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Do anti-depressant medicines really work to relieve the pain??? Physician prescribed, woman tested!
Updated: Sunday, August 24, 2014 05:55:13 PM

Tricyclic anti-depressants such as Elavil (Amitriptyline), Pamelor (Nortriptyline), Triavil (Perphenazine-Amitriptyline), Norpramin (Desipramine), and Tofranil (Imipramine) are sometimes used for neuropathy because they reduce pain, alter mood, and promote sleep. They work by correcting chemical imbalances at the neurotransmitters (nerve senders), which are key components of the central pathways for pain. Each drug in this group affects neurotransmitters differently, so each should be tried. Each one has different side effects as well. Usually, the dose is begun at lower levels and is gradually increased to beneficial levels of pain relief. For each drug tried, this process may require up to 4-6 weeks for noticeable results, and will require cooperation of a physician who is willing to work with you on trying different dosages and drugs. Stopping any of these drugs suddenly may produce unpleasant side effects, so the dose is usually gradually decreased over two weeks (AJN, 2/95, p.23-4).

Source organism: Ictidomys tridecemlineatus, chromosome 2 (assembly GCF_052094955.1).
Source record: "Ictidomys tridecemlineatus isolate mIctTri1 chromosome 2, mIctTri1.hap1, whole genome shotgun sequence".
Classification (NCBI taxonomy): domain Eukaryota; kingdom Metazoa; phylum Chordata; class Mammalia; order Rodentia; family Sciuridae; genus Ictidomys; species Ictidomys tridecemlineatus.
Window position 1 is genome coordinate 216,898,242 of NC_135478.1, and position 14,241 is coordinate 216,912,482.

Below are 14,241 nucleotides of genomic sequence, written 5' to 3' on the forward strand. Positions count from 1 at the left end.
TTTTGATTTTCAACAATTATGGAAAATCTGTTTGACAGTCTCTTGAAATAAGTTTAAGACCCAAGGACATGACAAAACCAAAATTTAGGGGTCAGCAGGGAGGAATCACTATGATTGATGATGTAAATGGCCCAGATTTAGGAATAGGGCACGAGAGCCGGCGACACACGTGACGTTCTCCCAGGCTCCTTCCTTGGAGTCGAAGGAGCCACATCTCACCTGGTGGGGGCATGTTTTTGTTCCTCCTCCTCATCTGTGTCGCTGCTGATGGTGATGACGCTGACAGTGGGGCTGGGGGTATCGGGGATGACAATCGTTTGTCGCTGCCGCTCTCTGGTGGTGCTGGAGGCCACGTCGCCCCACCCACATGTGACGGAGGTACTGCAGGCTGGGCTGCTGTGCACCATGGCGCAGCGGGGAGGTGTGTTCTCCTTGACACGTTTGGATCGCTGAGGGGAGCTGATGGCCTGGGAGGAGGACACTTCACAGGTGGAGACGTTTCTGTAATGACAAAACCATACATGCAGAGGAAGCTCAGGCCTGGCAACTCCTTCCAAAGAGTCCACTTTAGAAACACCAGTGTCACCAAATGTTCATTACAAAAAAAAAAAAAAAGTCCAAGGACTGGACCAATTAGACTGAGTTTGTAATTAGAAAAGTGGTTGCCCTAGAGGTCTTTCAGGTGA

A small dose of Elavil (Amitriptyline) at bed time will help with the pain and will lessen the effects of sleepiness during the day. Amitriptyline is the generic form, and therefore cheaper (30 tablets costs about $4) than the name-brand. It comes in different doses, so try each until you find one that works. Start at lowest dose, working up to effective dose. One woman mentioned that 125 mg a day worked well for her. At higher doses, it becomes an anti-depressant.

After trying all of the anti-depressants, none worked for one woman except for the Pamelor, which made the ringing in her ears worse.

A phase III study of 100 mg daily dose of Nortriptyline was found to be effective in relieving neuropathy and increasing quality of life in those with neuropathy caused by Cisplatin. The most common side effects were dry mouth, dizziness, and constipation. (Abstract #229, 1998 ASCO Meeting, http://www.asco.org/prof/me/html/98abstracts/asc/m_229.htm)

Another found that taking Prozac (Fluoxetine) for depression seemed to lessen the effects of neuropathy. Note: Prozac is not a tricyclic anti-depressant and may have side effects of neuropathy symptoms (PDR 2000).

Overall the anti-depressants have more side effects than a drug like neurontin.

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